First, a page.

By Alyssa Kritsch at HootSource (Hootsuite Blog):
To kick off Women’s History Month, we want to recognize four amazing women who have helped changed the space for women in technology. These women inspire us as engineers, marketers, innovators and entrepreneurs. They have helped pave the way for more discussion and understanding of gender equality and professional/ personal balance in the 21st century.
Grace Hopper, Ursula Burns, Sheryl Sandberg and Marissa Mayer are not only pioneers within their industries, but self made success stories. They are some of the most powerful business leaders and thinkers in history.
Often noted as the ‘Queen of Software’, Grace Hopper is one of the most iconic faces in the history of technology. Her quick wit and risk taking personality, complimented by her intelligence and powerful legacy of leadership, makes her a timeless role model innovators and entrepreneurs.
With her most notable achievement being the invention of the first compiler in 1952 for the A-0 programming language, Grace Hopper was at the forefront of the computing revolution. She was the primary designer of COBOL (Common Business-Oriented Language), one of the oldest programming languages, and worked on the first ever large-scale automatic digital computer in the United States, the Mark I at Harvard.
Interesting fact, Hopper is credited with coining the term “bug in the system” after one time in 1945 when, after a circuit malfunction, she discovered a 2 inch long moth in the Mark I machine.
The Tech Hustler
“I was raised by a wonderful mother in the rough and tumble public housing projects on the Lower East Side of Manhattan. Many people told me I had three strikes against me: I was black. I was a girl. And I was poor”
Ursula Burns represents much of what we hope to see in the future of women in technology and business. She is strong, self made and tried and tested proof that the American dream is a real for women and minorities of all social levels. In her excerpt on www.leanin.org, Burns discusses how taking risks at an early age was the make or break point in her career. Burns enrolled in a technical school in Brooklyn and completed her undergraduate degree in engineering before signing on to an internship at Xerox in upstate New York. Eventually she attended an ivy league school for her Masters and soon after got hired on full time with Xerox.
Now, Ursula Burns is the Chairman and CEO of Xerox and the first African-American woman to head a fortune 500 company. Starting as a summer internship 1980, Burns slowly worked her way up the ladder eventually taking the CEO position in 2009. She instigated major acquisitions that have led to the resurgence of the brand transforming Xerox from a printing company to a technology and services enterprise.
“The time is long overdue to encourage women to dream the possible dream”
Joining the billionaires club, Sheryl Sandberg is the COO of Facebook and the first ever woman to sit on the company’s board of directors. Before Facebook, Sandberg was VP of Global Online Sales and Operations at Google and held notable positions at both the World Bank and the U.S. Secretary of the Treasury.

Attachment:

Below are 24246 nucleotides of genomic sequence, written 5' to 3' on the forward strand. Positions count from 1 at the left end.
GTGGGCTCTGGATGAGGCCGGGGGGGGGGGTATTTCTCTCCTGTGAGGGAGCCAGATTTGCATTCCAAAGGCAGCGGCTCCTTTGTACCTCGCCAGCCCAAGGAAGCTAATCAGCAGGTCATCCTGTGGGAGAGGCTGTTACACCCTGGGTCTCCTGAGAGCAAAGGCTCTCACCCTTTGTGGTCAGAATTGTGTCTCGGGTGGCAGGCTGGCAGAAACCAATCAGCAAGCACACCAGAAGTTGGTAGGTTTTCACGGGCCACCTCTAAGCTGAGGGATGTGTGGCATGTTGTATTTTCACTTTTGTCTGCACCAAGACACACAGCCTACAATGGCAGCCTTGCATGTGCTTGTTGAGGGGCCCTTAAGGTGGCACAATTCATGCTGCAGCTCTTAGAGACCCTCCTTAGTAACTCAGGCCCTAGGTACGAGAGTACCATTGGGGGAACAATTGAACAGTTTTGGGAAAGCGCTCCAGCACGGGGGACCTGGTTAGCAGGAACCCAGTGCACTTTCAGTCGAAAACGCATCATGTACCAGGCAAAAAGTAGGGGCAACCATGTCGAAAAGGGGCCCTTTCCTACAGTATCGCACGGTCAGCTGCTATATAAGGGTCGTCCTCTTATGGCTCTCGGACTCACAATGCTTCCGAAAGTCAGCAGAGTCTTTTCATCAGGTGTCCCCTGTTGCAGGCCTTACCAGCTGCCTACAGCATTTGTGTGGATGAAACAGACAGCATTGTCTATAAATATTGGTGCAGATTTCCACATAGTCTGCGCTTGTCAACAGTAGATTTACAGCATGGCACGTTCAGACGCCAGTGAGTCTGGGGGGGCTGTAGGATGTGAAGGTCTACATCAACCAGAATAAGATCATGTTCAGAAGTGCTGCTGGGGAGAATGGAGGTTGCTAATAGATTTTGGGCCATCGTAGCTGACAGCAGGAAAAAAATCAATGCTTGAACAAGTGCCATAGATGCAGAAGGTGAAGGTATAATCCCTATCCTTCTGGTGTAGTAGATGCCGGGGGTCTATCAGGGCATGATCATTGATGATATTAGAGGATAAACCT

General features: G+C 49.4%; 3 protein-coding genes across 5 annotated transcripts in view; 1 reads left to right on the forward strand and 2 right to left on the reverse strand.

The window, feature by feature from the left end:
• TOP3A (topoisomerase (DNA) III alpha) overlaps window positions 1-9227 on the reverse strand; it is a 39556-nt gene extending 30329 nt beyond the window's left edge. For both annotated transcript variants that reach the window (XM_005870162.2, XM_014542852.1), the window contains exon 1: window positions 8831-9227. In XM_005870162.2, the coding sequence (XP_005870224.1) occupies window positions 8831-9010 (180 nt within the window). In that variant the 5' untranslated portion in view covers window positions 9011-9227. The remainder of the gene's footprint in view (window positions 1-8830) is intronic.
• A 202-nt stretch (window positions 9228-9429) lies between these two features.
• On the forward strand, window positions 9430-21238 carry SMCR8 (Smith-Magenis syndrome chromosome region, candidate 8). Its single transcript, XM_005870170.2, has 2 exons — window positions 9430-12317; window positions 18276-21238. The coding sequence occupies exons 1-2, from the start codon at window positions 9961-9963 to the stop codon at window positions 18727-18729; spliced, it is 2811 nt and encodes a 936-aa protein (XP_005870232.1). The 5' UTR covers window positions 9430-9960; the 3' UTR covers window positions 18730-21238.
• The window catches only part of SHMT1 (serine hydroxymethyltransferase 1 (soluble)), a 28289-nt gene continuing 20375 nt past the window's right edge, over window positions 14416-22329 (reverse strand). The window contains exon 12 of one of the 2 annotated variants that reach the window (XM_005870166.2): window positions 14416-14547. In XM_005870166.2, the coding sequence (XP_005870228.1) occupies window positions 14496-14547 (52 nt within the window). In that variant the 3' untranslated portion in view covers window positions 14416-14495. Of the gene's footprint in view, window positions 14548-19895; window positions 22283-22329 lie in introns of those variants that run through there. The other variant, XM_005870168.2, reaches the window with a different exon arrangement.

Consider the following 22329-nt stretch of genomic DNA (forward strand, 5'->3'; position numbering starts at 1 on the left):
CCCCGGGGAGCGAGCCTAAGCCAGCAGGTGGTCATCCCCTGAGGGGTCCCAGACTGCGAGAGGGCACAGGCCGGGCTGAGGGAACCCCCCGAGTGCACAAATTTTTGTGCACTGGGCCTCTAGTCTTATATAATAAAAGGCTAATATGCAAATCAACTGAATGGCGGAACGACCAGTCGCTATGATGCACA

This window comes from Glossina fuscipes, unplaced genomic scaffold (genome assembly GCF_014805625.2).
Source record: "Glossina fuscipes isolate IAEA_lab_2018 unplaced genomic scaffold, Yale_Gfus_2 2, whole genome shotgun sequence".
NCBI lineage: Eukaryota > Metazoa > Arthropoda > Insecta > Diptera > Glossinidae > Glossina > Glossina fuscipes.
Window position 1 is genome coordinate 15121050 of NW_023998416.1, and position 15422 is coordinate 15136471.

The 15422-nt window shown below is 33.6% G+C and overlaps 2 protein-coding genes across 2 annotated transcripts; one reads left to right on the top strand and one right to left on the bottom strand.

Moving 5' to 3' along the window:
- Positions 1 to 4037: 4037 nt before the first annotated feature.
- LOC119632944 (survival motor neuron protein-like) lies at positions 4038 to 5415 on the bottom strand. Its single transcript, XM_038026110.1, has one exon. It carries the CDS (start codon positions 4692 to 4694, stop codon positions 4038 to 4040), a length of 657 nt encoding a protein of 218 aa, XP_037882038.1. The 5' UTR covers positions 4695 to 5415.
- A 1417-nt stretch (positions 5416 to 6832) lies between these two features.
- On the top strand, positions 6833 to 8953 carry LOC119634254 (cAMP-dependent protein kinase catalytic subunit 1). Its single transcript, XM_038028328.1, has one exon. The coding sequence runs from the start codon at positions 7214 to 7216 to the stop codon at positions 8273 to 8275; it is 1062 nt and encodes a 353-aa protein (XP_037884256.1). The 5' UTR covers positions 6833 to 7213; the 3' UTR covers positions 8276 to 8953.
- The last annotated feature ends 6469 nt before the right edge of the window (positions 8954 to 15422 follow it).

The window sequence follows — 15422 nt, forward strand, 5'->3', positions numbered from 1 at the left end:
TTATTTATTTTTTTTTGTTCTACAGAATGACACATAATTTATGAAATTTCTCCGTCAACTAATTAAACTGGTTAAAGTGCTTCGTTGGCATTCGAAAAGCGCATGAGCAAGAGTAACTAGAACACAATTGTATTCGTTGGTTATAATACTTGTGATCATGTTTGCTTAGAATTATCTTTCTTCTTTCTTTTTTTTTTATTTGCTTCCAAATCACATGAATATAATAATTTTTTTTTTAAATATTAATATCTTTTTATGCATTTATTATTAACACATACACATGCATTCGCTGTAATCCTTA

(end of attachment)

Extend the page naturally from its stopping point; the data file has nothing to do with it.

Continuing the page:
Sandberg’s book “Lean In: Women, Work and the Will to Lead” hit stores in 2013 and has been a hot topic in the tech and business world. During her book tour, Sandberg spread the message to women across the country to take leadership, be aggressive and fight workplace stereotypes of gender. Sandberg has taken big steps in starting the conversation about women, and helped bring to the table topics on balancing between personal fulfilment and professional success. Not only that, but she has started conversations on supportive marriage models and actively combats the myth that women must sacrifice either family life or career in order to ‘do it all’.
Sandberg is a leader not only in the technology and finance industries, but a role model for women all over the world.
“I love technology, and I don’t think it’s something that should divide along gender lines.”
Marissa Mayer is the President and CEO of Yahoo!, joining the company in 2012 after a long tenure at Google. In 1999, when Mayer joined Google, she was the company’s first female engineer. She later climbed the corporate ladder from engineer to designer, product manager and eventually into a high level executive position.
On the day Mayer was announced CEO of Yahoo!, she also shared that she was pregnant. For other women hustling in the business world, this signaled a turning point in our understanding women and the career. Not only did Yahoo! appoint a female CEO, but also knowingly hired a woman with a quickly growing family. Recently Mayer announced a parental leave policy for Yahoo! employees that includes eight weeks leave for both moms and dads plus $500, impressive compared to most policies across the United States.
Not only a admirable parent and professional, Mayer has been recognized for her fierce leadership skills and aggressive attitude towards product perfection. Since joining Yahoo!, she instigated a major overhaul to Flickr, redesigned the brand’s frontpage and lead the massive $1.1 billion acquisition of blogging service Tumblr.